Contributing (Connect apps)

When contributing a Connect app to the ShipEngine Connect platform, please follow the guidelines outlined in this document. Adherence to this set of standards will help to ensure that both the contributor as well as the reviewer have similar expectations related to the code contained herein.

Getting started

  1. To get started with Connect, follow the online documentation to create a new app.

  2. Once you have installed the Connect npm package => npm i @shipengine/connect -g, you will be able to generate a new templated base repository via the cli => connect init.

  3. As a best practice to help ensure that visibility is clear for any changes made after the template has been scaffolded on your local machine, we ask that you create an initial commit before adding any custom changes.

    # Scaffold the app.
    connect init
    ...[answer the Connect generator questions]...
    # Initialize a git repo.
    git init
    # Stage the scaffolded file to be tracked by git.
    git add .
    # Commit the repo in its new, pristine state.
    git commit -m "Initial commit, scaffolding is now in place... no other changes."
  4. Open a pull request (PR) in GitHub at this point so we can get the baseline code in place to iterate from thereafter.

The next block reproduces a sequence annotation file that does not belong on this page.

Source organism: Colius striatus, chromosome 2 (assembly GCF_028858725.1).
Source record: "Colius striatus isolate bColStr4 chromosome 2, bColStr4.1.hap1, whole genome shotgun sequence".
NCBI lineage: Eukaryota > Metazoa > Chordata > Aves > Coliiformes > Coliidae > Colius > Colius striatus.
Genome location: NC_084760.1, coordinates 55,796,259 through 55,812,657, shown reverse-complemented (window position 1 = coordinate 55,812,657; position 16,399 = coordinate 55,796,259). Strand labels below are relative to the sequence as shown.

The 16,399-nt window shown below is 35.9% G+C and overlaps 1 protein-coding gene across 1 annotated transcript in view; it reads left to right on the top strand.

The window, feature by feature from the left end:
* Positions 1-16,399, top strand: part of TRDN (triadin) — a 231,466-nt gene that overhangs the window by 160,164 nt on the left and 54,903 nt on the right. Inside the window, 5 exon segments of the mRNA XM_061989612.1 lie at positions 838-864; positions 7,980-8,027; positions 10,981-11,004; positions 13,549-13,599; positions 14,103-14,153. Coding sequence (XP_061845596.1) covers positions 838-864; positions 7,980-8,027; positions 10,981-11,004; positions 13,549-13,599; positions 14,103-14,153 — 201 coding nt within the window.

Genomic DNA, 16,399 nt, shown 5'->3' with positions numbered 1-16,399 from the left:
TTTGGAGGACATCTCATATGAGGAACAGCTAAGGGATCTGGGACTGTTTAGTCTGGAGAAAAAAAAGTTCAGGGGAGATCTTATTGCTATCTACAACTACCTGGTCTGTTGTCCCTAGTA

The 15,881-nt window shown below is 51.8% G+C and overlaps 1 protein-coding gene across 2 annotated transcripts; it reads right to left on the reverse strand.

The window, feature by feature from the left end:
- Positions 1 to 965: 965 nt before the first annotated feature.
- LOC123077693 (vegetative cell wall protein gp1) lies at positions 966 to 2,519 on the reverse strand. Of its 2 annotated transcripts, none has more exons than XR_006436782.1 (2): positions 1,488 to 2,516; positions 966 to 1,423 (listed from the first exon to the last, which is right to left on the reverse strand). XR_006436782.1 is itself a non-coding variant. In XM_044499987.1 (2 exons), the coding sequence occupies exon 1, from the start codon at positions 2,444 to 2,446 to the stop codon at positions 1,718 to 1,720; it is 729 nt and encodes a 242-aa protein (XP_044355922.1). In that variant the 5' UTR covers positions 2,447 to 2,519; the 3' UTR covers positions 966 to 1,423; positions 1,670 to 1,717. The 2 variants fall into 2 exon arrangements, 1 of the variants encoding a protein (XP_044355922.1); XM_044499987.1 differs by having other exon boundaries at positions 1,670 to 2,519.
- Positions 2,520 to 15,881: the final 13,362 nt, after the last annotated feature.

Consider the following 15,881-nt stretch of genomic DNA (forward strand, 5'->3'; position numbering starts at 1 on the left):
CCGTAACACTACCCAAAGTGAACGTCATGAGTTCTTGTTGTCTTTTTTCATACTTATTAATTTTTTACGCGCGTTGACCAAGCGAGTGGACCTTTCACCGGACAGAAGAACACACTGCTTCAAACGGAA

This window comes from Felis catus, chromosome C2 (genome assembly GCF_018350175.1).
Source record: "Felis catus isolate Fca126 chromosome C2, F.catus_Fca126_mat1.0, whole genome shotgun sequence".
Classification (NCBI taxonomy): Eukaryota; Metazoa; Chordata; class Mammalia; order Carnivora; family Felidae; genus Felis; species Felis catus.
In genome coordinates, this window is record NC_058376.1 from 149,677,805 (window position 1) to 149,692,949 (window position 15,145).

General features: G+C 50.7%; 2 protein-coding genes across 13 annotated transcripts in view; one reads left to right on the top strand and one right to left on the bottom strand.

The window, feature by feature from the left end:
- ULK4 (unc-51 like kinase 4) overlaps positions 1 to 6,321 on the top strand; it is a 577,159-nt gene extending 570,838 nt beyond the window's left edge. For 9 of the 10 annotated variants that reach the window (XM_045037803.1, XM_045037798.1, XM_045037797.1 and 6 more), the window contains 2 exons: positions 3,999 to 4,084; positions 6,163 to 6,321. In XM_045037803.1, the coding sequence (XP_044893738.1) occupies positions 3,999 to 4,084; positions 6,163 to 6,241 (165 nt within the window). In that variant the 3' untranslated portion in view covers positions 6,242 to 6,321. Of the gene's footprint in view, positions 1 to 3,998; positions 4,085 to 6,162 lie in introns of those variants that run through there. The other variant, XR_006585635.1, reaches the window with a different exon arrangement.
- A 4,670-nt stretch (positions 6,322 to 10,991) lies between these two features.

5. The repo is now ready for you to begin implementing your Connect application.

Best practices

General guidance

  1. The documentation site can be found here, This is the best single resource to answer your questions related to building a Connect app. Please familiarize yourself with these docs.
    • It will be helpful to review the Sample Apps as well to get a grasp on how implementation can be handled in a few example scenarios.
  2. Do not use non-public shared packages, as they will fail to build and deploy properly inside our production environments.
    • If a package is not publicly hosted and available via npm, it should be not referenced as a dependency within your app.
    • This is due to the fact that your app will be unable to reference anything that resides outside of that root application directory (where the package.json is found).
  3. Naming is important when defining the npm package... as this is used to map the application to the infrastructure that host's it.
    • Be sure to properly define the package name as well as the company name.
      • Example, the Acme company is developing the Ship-Right carrier application.
        • The company name / scope should be: @acme
        • The application name should be: ship-right
  4. We publish updates frequently, so be sure to keep your connect-sdk dependency up to date. This ensures that you have a better development experience as well as a smoother PR review process.

Expectations for contractors

  1. Deliver a functional application that fulfills the outlined requirements within an established timeframe.
  2. As development progresses, status updates and communication of any barriers should happen without delay so they can be addressed in a timely manner.
  3. Clear communication is essential to delivering a high quality integration and should be done throughout the process.
  4. Feedback on how the offering can be improved to facilitate better development should be a primary consideration.

When the docs are not enough